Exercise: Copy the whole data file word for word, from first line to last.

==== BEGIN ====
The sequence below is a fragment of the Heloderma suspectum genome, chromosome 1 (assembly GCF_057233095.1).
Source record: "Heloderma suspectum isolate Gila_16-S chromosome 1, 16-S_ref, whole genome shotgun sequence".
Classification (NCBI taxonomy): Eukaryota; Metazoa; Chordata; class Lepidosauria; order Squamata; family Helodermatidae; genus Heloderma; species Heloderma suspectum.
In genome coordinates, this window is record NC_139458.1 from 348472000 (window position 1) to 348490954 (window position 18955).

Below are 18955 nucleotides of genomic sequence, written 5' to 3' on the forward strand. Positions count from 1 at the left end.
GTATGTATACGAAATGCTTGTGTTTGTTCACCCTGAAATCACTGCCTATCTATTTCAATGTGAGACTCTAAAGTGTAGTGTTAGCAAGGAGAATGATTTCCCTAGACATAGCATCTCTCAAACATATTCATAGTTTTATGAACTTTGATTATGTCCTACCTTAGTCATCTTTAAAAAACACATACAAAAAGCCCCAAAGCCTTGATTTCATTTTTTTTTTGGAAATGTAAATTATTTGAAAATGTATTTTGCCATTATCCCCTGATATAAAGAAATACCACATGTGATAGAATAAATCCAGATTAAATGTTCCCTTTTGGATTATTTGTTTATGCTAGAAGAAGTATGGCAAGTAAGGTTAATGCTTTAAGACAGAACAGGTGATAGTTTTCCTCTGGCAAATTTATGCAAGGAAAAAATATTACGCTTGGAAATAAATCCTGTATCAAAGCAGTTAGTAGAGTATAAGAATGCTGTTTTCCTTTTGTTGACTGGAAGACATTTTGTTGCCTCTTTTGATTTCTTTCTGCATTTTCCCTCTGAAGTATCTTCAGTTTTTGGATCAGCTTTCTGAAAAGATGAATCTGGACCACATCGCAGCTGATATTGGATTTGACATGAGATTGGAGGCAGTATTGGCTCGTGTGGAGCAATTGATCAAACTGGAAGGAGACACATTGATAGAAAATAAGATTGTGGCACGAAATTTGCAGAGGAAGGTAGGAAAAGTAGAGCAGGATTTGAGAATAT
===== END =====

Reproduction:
The sequence below is a fragment of the Heloderma suspectum genome, chromosome 1 (assembly GCF_057233095.1).
Source record: "Heloderma suspectum isolate Gila_16-S chromosome 1, 16-S_ref, whole genome shotgun sequence".
Classification (NCBI taxonomy): Eukaryota; Metazoa; Chordata; class Lepidosauria; order Squamata; family Helodermatidae; genus Heloderma; species Heloderma suspectum.
In genome coordinates, this window is record NC_139458.1 from 348472000 (window position 1) to 348490954 (window position 18955).

Below are 18955 nucleotides of genomic sequence, written 5' to 3' on the forward strand. Positions count from 1 at the left end.
GTATGTATACGAAATGCTTGTGTTTGTTCACCCTGAAATCACTGCCTATCTATTTCAATGTGAGACTCTAAAGTGTAGTGTTAGCAAGGAGAATGATTTCCCTAGACATAGCATCTCTCAAACATATTCATAGTTTTATGAACTTTGATTATGTCCTACCTTAGTCATCTTTAAAAAACACATACAAAAAGCCCCAAAGCCTTGATTTCATTTTTTTTTTGGAAATGTAAATTATTTGAAAATGTATTTTGCCATTATCCCCTGATATAAAGAAATACCACATGTGATAGAATAAATCCAGATTAAATGTTCCCTTTTGGATTATTTGTTTATGCTAGAAGAAGTATGGCAAGTAAGGTTAATGCTTTAAGACAGAACAGGTGATAGTTTTCCTCTGGCAAATTTATGCAAGGAAAAAATATTACGCTTGGAAATAAATCCTGTATCAAAGCAGTTAGTAGAGTATAAGAATGCTGTTTTCCTTTTGTTGACTGGAAGACATTTTGTTGCCTCTTTTGATTTCTTTCTGCATTTTCCCTCTGAAGTATCTTCAGTTTTTGGATCAGCTTTCTGAAAAGATGAATCTGGACCACATCGCAGCTGATATTGGATTTGACATGAGATTGGAGGCAGTATTGGCTCGTGTGGAGCAATTGATCAAACTGGAAGGAGACACATTGATAGAAAATAAGATTGTGGCACGAAATTTGCAGAGGAAGGTAGGAAAAGTAGAGCAGGATTTGAGAATAT